How Technology is Rapidly Reshaping The World of Angel Investing
No...I didn’t see them on demo day. In fact, I’d never actually met them. But along with roughly 95 other investors, I played a small role in enabling a team of young entrepreneurs to hit the ground running and grow their business.
I’m talking about my initial investment in a FundersClub-backed startup. For anyone new to this space, FundersClub is the world’s first online venture capital firm. Its members invest in individual funds that typically represent a single startup. Each startup that the company decides to fund is thoroughly vetted and curated from more than one thousand startups that FundersClub screens each year. Once a startup is chosen for funding, it is featured on the FC site where its members review its profile and make an investment. From a traditional angel investing standpoint, this approach may sound less than “hands-on”. However, I believe there are a number of reasons why this model will lead to a new generation of angel investing.
I joined FundersClub in the middle of 2012, after reading an article describing this method of curated access to startup opportunities. Living on the east coast, I found it intriguing to gain access to early stage Silicon Valley deal flow. Don’t get me wrong, there is compelling innovation occurring in Boston, NYC and other parts of the world. But let’s face it, this “best of Y-Combinator” club, had a certain cachet coming from a part of the country largely considered a wellspring of innovation.
I also serve on the FundersClub Panel, joined by a number of really interesting individuals with business and technical credentials from around the globe. The process of evaluating business plans remotely has gotten increasingly more streamlined. The deal flow passes through a lot of scrutiny before ever making it onto the FundersClub platform. The ability to use all types of digital tools from common pitch presentations, to video and signature gathering increases our ability to spot anomalies and speed up transactions.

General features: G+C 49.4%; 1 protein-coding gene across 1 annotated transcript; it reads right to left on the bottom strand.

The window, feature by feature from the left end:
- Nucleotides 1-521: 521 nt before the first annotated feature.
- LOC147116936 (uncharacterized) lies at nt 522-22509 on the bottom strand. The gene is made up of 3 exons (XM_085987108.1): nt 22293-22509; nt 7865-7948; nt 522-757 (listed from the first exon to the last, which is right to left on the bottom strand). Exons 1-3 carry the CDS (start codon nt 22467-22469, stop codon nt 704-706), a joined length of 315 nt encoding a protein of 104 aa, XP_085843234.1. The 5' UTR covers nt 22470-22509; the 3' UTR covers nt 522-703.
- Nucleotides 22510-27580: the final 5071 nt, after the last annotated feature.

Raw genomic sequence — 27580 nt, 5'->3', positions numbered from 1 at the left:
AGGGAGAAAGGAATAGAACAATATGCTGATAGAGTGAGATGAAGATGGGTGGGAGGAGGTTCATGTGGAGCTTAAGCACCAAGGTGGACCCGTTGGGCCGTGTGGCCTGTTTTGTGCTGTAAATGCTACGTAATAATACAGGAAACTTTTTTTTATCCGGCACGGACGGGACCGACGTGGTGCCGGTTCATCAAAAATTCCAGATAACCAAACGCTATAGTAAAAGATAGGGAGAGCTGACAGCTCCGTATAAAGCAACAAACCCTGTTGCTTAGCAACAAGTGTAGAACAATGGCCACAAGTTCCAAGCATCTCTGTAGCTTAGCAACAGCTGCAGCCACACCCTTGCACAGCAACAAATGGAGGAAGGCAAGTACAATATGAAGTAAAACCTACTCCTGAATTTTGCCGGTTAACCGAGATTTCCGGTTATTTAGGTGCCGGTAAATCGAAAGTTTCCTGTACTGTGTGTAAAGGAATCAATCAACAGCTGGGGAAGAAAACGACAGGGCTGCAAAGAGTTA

Virtual Vs. “Hands-on” Angel Investing
I’m also a member of a local angel group here in Connecticut, the Angel Investor Forum (AIF). AIF is a very active group based in New Haven that meets locally. I have certainly developed an appreciation for being in close proximity to the entrepreneurial teams that we evaluate. After all, team quality is of paramount importance. In our forum, we have the ability to look them in the eye, assessing qualities not found in the PowerPoint as one way to rule out personnel risk. My peers in CT bring a tremendous breadth of experience when evaluating early stage companies of interest. Most of the members are successful executives, investors and serial entrepreneurs. They also come from all walks of life, manufacturing, sales, finance, and consumer products. They thoroughly enjoy screening startups and guide them as needed. The notion of mentoring startup entrepreneurs through the formative years has a history that has proven at times to be invaluable, whether for the networking, customer introductions or the subject matter expertise that it brings. It also doesn’t hurt having some local experts know when to spot and stop a dreaded train wreck before it occurs.